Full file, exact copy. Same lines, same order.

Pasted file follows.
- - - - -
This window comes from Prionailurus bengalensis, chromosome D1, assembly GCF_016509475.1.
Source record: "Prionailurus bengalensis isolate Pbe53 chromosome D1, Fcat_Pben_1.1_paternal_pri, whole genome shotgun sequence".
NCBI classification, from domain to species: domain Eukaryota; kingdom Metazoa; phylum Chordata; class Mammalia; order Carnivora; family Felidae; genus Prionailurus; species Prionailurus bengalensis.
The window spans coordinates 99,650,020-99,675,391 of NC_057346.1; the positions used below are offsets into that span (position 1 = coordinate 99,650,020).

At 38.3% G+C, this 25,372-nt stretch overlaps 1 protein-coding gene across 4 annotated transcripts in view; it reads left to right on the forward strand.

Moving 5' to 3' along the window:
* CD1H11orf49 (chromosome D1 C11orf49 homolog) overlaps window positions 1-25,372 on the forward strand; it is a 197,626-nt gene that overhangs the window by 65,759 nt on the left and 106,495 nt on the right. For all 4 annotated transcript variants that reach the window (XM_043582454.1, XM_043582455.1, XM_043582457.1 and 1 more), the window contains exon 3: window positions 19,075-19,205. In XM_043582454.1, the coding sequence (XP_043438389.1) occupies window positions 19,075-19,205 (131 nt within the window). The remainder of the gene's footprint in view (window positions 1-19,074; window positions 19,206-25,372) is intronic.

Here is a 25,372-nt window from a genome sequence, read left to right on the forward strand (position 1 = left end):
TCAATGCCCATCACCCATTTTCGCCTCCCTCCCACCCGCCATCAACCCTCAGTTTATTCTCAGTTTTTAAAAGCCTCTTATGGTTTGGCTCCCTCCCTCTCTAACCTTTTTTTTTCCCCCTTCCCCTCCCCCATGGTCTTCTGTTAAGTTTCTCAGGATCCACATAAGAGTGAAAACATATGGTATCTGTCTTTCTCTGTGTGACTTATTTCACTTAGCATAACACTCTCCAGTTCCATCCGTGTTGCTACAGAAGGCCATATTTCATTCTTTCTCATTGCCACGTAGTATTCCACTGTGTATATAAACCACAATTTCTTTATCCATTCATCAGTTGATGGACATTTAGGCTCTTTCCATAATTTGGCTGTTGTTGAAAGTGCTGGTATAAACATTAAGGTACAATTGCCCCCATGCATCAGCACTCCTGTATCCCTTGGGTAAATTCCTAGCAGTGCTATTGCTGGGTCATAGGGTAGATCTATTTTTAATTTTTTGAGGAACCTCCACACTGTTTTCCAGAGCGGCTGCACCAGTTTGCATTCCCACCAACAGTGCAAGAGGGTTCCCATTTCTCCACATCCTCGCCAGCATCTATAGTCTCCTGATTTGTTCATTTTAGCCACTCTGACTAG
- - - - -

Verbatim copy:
This window comes from Prionailurus bengalensis, chromosome D1, assembly GCF_016509475.1.
Source record: "Prionailurus bengalensis isolate Pbe53 chromosome D1, Fcat_Pben_1.1_paternal_pri, whole genome shotgun sequence".
NCBI classification, from domain to species: domain Eukaryota; kingdom Metazoa; phylum Chordata; class Mammalia; order Carnivora; family Felidae; genus Prionailurus; species Prionailurus bengalensis.
The window spans coordinates 99,650,020-99,675,391 of NC_057346.1; the positions used below are offsets into that span (position 1 = coordinate 99,650,020).

At 38.3% G+C, this 25,372-nt stretch overlaps 1 protein-coding gene across 4 annotated transcripts in view; it reads left to right on the forward strand.

Moving 5' to 3' along the window:
* CD1H11orf49 (chromosome D1 C11orf49 homolog) overlaps window positions 1-25,372 on the forward strand; it is a 197,626-nt gene that overhangs the window by 65,759 nt on the left and 106,495 nt on the right. For all 4 annotated transcript variants that reach the window (XM_043582454.1, XM_043582455.1, XM_043582457.1 and 1 more), the window contains exon 3: window positions 19,075-19,205. In XM_043582454.1, the coding sequence (XP_043438389.1) occupies window positions 19,075-19,205 (131 nt within the window). The remainder of the gene's footprint in view (window positions 1-19,074; window positions 19,206-25,372) is intronic.

Here is a 25,372-nt window from a genome sequence, read left to right on the forward strand (position 1 = left end):
TCAATGCCCATCACCCATTTTCGCCTCCCTCCCACCCGCCATCAACCCTCAGTTTATTCTCAGTTTTTAAAAGCCTCTTATGGTTTGGCTCCCTCCCTCTCTAACCTTTTTTTTTCCCCCTTCCCCTCCCCCATGGTCTTCTGTTAAGTTTCTCAGGATCCACATAAGAGTGAAAACATATGGTATCTGTCTTTCTCTGTGTGACTTATTTCACTTAGCATAACACTCTCCAGTTCCATCCGTGTTGCTACAGAAGGCCATATTTCATTCTTTCTCATTGCCACGTAGTATTCCACTGTGTATATAAACCACAATTTCTTTATCCATTCATCAGTTGATGGACATTTAGGCTCTTTCCATAATTTGGCTGTTGTTGAAAGTGCTGGTATAAACATTAAGGTACAATTGCCCCCATGCATCAGCACTCCTGTATCCCTTGGGTAAATTCCTAGCAGTGCTATTGCTGGGTCATAGGGTAGATCTATTTTTAATTTTTTGAGGAACCTCCACACTGTTTTCCAGAGCGGCTGCACCAGTTTGCATTCCCACCAACAGTGCAAGAGGGTTCCCATTTCTCCACATCCTCGCCAGCATCTATAGTCTCCTGATTTGTTCATTTTAGCCACTCTGACTAG